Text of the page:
Samarsen smiled at this question because it was foolish. If there was a wild beast in the cave, it was sure to kill anyone who went in to see it. “Draw your swords and be ready,” he told his men, “while I shoot an arrow into the cave. If there is any wild beast inside, it will come out, and we can deal with it.”
Then Samarsen shot an arrow inside the cave, and a lion did rush out roaring in rage, amply proving the wisdom of Samar- sen’s caution. The men were ready to deal with the lion, but the lion sensed danger. It gave the men and their swords one look, turned back and disappeared into the jungle.
Samarsen now drew his sword and approached the mouth of the cave, followed by his men. They could hear a groaning sound proceeding from the interior of the cave. “Make a light,” Samarsen told his men. “I’m afraid there is one more lion inside, probably hurt.”
The men struck flint and lighted a torch. With this torch in his hand, Samarsen cautiously went in. Inside he could see two lion cubs, one of which was hit by his arrow. The poor thing was on the point of dying.
“You can come in,” Samarsen said to his men. The cub, not hurt, growled at the intruders and began to retreat simultaneously. Samarsen approached it whistling. Having retreated as far as it could, the cub squatted against the rock.
Samarsen and his men sat around in the cave. They could still hear Kumbhand and his men yelling in the distance. They were still searching for Samarsen and his men. For the sake of safety, Samarsen got the torch put out.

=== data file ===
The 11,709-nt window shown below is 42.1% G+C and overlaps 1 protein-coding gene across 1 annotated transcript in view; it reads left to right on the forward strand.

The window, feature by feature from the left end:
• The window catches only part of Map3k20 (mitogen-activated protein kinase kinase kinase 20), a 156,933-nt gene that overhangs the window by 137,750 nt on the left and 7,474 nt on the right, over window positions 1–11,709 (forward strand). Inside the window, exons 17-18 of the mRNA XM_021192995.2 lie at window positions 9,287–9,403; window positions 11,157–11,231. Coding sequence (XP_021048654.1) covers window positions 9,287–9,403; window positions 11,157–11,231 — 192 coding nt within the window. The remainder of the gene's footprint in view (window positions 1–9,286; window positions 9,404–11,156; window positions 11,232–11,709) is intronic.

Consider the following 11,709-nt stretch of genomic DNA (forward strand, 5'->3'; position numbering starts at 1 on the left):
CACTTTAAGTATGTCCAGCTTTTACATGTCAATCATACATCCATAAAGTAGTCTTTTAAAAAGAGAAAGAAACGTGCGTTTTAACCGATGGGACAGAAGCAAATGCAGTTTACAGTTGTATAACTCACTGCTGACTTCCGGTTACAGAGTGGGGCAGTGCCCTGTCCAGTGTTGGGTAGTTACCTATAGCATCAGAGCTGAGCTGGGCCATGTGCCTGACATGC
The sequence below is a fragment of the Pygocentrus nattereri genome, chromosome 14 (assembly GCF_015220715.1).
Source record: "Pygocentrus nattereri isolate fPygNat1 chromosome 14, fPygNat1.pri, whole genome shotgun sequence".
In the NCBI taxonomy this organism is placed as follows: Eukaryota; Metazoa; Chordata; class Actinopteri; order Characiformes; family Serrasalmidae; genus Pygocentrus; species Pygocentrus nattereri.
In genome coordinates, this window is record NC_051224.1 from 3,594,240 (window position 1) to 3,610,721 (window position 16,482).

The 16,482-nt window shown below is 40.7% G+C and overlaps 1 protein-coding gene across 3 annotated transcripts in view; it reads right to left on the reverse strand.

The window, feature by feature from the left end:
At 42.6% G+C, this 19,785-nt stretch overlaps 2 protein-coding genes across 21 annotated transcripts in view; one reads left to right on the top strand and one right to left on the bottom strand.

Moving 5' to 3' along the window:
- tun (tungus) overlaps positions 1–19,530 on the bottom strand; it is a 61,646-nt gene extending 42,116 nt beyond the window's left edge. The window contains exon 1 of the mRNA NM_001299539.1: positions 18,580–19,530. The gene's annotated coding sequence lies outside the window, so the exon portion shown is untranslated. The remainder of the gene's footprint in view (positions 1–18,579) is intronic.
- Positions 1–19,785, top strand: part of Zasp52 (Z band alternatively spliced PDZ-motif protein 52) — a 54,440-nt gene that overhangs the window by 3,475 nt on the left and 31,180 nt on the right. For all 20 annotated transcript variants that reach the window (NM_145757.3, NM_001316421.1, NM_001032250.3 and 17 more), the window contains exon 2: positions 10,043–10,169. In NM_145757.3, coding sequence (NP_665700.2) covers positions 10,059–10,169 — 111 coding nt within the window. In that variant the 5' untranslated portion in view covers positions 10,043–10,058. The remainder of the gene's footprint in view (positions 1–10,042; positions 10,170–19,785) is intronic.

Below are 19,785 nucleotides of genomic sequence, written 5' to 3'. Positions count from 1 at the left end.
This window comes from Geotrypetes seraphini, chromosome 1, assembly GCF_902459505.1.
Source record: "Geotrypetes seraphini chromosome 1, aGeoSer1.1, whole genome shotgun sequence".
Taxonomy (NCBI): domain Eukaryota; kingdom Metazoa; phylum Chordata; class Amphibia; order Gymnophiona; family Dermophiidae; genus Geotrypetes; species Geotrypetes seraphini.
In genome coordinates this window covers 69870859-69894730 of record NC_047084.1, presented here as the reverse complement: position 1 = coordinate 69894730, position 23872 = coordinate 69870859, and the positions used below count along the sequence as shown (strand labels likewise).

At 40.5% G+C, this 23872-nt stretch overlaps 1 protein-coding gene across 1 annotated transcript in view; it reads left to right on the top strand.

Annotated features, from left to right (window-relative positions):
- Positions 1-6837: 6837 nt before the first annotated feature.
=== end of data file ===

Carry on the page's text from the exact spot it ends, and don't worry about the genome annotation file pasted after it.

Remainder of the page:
Now the cave was dark. The cub that was hit by the arrow died. But the one in the corner was grumbling now and then. Samarsen was worried whether the lion would return to the cave. Kumbhand and his savages were still active in the surrounding forest, and Samarsen and his men were in no comfortable position.
They could do it with some sleep, but it was absolutely out of the question. It occurred to Samarsen suddenly that they were also running a significant risk in hiding in this cave. For, if by chance Kumbhand and his savages appeared at the mouth of the cave, nothing could save Samarsen and his men. They would all be trapped in the cave. At once, he encouraged his men, “Look, there is no point in all of us burying ourselves in this cave which can turn into a dangerous trap any minute. Go out and climb up that tree there and keep an eye on the movements of Kumbhand and his savages.”
Accordingly, Samarsen’s men drew their swords and emerged from the cave. They went to a huge tree, climbed into its thick foliage, and surveyed the surroundings.
Samarsen, alone in the cave, started at the sound of voices very close to him. It could not be his men who were talking. He suspected that they were Kumbhand’s men. Samarsen cautiously crept to the mouth of the cave, looked out and found no one. He went back into the cave. He could hear the conversation distinctly once again.
Samarsen was surprised. Was there a secret passage out of the cave? He looked for it in vain. This time he was confident that the voices were coming from the back of the cave. This was still more puzzling, for this was a tiny cave on a big hill. How could anyone reach behind the cave? Perhaps there was some secret opening in the back of the cave. Samarsen began to look for it.
With his hand along the face of the rock, Samarsen felt something like a peg. He pulled it hard, and a secret door in the rock opened, and the moonlight streamed through the opening. A few yards away, he saw two men standing and talking. They did not look like savages. They were dressed in fine and colourful clothes.
As Samarsen was wondering what he should do next, the two men saw him. The next instant, they pounced upon him and tied him up securely.